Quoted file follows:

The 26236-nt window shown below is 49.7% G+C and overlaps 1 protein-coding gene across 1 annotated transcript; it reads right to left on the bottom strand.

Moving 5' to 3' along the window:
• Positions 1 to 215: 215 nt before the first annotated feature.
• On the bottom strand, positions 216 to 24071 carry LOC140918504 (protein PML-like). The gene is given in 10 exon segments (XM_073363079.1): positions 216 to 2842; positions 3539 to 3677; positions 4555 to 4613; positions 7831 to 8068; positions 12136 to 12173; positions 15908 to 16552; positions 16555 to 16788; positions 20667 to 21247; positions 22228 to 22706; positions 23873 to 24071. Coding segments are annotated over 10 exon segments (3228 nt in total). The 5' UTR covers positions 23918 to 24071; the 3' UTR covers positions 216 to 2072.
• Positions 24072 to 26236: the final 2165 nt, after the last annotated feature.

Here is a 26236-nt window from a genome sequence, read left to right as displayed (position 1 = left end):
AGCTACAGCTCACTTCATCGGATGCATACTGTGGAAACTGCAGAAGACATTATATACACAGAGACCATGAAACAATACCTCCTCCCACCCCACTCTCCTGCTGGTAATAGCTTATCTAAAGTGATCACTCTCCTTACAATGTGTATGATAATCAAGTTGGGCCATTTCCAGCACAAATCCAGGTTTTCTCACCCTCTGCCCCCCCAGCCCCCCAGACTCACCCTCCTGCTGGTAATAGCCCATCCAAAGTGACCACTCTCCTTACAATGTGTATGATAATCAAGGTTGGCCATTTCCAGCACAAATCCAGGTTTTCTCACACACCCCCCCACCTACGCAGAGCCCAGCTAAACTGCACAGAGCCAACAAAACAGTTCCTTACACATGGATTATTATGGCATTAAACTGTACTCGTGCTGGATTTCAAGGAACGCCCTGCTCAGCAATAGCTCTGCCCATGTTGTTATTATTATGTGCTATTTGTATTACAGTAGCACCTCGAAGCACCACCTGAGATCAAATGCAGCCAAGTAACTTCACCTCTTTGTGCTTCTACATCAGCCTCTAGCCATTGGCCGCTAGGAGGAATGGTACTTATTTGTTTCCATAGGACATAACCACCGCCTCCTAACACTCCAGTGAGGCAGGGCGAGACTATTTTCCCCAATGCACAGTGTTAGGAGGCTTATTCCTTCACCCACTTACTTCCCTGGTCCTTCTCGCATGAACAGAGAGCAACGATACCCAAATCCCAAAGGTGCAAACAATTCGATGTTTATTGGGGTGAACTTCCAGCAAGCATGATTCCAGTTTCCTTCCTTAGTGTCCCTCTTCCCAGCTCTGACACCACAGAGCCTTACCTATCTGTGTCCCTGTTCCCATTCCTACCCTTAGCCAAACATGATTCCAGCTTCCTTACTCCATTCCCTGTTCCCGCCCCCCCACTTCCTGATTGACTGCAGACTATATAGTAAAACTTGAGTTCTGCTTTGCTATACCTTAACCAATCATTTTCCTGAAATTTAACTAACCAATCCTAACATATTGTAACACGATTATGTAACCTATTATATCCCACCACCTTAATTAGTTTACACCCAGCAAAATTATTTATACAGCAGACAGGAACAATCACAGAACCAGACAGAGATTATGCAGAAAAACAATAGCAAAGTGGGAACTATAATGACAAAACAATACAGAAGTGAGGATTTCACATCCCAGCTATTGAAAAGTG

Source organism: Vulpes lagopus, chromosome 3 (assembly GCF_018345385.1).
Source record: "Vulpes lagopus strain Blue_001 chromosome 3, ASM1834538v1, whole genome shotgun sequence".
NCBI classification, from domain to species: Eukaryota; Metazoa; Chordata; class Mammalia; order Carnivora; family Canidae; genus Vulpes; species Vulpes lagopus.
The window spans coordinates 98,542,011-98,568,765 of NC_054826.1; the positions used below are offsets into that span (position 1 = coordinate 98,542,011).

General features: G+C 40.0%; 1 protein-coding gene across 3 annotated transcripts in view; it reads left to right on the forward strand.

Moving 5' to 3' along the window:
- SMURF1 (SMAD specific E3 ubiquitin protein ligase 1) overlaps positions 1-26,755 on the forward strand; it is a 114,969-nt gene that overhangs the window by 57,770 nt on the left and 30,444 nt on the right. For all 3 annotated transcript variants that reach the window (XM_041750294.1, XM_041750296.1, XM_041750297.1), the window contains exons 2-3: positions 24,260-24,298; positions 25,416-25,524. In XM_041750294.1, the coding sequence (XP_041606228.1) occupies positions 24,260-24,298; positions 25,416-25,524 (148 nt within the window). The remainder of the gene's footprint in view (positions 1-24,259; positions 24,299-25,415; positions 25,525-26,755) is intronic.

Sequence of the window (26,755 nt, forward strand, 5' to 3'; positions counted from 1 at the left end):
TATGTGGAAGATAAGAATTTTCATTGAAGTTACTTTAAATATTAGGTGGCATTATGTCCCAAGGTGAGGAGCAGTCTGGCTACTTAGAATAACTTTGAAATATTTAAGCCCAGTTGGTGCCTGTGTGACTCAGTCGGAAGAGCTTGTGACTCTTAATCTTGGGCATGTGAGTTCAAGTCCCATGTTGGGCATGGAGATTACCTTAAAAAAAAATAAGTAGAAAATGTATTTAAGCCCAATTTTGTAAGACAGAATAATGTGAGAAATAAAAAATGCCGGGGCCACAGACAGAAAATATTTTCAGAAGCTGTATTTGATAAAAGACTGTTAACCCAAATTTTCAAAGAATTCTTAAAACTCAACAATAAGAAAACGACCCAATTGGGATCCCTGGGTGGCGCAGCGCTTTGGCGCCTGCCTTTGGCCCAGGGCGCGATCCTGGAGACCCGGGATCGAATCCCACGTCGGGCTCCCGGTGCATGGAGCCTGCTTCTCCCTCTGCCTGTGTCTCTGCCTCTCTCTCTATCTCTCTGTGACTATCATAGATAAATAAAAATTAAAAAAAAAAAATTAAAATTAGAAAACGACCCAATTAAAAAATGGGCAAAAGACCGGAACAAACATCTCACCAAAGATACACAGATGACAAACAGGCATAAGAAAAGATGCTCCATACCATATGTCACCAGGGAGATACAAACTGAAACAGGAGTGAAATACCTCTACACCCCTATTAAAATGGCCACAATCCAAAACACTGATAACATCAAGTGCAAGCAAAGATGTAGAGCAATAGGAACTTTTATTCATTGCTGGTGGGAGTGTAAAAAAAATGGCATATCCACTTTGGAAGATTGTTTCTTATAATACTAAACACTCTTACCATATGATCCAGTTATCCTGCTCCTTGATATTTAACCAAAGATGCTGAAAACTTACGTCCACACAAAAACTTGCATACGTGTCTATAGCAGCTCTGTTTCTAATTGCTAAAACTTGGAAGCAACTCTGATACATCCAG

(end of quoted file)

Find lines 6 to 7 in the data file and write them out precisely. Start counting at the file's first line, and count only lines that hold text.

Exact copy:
Here is a 26236-nt window from a genome sequence, read left to right as displayed (position 1 = left end):
AGCTACAGCTCACTTCATCGGATGCATACTGTGGAAACTGCAGAAGACATTATATACACAGAGACCATGAAACAATACCTCCTCCCACCCCACTCTCCTGCTGGTAATAGCTTATCTAAAGTGATCACTCTCCTTACAATGTGTATGATAATCAAGTTGGGCCATTTCCAGCACAAATCCAGGTTTTCTCACCCTCTGCCCCCCCAGCCCCCCAGACTCACCCTCCTGCTGGTAATAGCCCATCCAAAGTGACCACTCTCCTTACAATGTGTATGATAATCAAGGTTGGCCATTTCCAGCACAAATCCAGGTTTTCTCACACACCCCCCCACCTACGCAGAGCCCAGCTAAACTGCACAGAGCCAACAAAACAGTTCCTTACACATGGATTATTATGGCATTAAACTGTACTCGTGCTGGATTTCAAGGAACGCCCTGCTCAGCAATAGCTCTGCCCATGTTGTTATTATTATGTGCTATTTGTATTACAGTAGCACCTCGAAGCACCACCTGAGATCAAATGCAGCCAAGTAACTTCACCTCTTTGTGCTTCTACATCAGCCTCTAGCCATTGGCCGCTAGGAGGAATGGTACTTATTTGTTTCCATAGGACATAACCACCGCCTCCTAACACTCCAGTGAGGCAGGGCGAGACTATTTTCCCCAATGCACAGTGTTAGGAGGCTTATTCCTTCACCCACTTACTTCCCTGGTCCTTCTCGCATGAACAGAGAGCAACGATACCCAAATCCCAAAGGTGCAAACAATTCGATGTTTATTGGGGTGAACTTCCAGCAAGCATGATTCCAGTTTCCTTCCTTAGTGTCCCTCTTCCCAGCTCTGACACCACAGAGCCTTACCTATCTGTGTCCCTGTTCCCATTCCTACCCTTAGCCAAACATGATTCCAGCTTCCTTACTCCATTCCCTGTTCCCGCCCCCCCACTTCCTGATTGACTGCAGACTATATAGTAAAACTTGAGTTCTGCTTTGCTATACCTTAACCAATCATTTTCCTGAAATTTAACTAACCAATCCTAACATATTGTAACACGATTATGTAACCTATTATATCCCACCACCTTAATTAGTTTACACCCAGCAAAATTATTTATACAGCAGACAGGAACAATCACAGAACCAGACAGAGATTATGCAGAAAAACAATAGCAAAGTGGGAACTATAATGACAAAACAATACAGAAGTGAGGATTTCACATCCCAGCTATTGAAAAGTG